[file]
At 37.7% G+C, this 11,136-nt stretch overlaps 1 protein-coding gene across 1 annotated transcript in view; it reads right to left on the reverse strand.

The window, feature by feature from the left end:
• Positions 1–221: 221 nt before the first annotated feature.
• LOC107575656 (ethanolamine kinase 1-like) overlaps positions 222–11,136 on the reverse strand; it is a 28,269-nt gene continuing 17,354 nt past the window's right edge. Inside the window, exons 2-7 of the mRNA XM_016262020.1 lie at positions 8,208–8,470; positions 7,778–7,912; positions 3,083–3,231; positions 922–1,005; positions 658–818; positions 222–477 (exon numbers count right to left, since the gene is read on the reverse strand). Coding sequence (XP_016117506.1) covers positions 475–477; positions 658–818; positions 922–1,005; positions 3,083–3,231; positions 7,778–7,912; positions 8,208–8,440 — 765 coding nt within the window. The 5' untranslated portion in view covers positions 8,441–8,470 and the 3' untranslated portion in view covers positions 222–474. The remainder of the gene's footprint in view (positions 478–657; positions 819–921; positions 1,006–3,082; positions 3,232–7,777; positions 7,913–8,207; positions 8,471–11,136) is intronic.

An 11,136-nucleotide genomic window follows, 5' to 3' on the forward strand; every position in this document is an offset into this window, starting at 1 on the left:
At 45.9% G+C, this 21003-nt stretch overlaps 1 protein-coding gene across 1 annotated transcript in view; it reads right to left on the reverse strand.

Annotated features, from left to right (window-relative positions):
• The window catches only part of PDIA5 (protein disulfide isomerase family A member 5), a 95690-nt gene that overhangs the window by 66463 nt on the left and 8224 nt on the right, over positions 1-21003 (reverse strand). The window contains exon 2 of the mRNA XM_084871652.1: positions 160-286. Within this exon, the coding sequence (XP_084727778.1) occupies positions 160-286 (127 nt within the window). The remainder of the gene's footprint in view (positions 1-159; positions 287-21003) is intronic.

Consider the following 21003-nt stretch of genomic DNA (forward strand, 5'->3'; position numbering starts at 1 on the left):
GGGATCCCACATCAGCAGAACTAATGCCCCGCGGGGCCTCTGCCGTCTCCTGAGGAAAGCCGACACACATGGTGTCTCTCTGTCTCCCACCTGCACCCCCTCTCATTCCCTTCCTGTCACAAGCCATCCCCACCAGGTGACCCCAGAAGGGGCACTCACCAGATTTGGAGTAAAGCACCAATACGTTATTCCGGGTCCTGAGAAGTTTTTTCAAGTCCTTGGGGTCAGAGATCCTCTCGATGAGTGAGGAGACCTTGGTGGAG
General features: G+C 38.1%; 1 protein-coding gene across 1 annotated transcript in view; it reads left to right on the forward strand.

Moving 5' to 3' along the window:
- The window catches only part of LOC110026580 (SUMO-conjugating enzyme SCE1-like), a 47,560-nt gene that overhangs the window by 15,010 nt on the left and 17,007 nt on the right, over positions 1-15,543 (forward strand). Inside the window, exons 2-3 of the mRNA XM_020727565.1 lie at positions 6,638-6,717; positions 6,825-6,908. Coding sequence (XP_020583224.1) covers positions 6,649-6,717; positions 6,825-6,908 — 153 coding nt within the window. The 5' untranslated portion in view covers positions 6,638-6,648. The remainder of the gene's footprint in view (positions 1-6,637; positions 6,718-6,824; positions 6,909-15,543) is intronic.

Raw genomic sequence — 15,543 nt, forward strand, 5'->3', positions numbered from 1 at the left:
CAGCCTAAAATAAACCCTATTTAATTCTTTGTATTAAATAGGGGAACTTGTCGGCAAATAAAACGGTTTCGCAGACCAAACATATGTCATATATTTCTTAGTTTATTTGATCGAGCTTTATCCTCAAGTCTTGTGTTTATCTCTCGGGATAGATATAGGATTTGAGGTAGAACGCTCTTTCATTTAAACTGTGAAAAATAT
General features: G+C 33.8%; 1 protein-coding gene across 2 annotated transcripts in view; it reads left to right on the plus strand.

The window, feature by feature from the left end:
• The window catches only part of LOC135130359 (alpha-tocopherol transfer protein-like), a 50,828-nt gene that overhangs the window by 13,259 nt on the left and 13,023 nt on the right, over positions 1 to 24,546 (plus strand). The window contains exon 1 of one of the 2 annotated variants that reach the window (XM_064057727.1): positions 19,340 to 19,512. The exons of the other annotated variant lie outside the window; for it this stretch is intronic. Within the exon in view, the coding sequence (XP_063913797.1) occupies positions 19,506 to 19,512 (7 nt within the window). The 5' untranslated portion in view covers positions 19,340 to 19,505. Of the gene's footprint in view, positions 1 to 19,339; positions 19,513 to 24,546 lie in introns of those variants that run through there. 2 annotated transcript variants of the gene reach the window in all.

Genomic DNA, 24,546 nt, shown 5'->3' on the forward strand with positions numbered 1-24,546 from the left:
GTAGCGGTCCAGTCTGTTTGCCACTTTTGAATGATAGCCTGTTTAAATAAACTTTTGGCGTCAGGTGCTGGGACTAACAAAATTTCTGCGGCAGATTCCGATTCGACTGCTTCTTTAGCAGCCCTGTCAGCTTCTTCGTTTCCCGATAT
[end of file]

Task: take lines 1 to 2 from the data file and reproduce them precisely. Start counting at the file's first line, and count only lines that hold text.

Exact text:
At 37.7% G+C, this 11,136-nt stretch overlaps 1 protein-coding gene across 1 annotated transcript in view; it reads right to left on the reverse strand.

The window, feature by feature from the left end: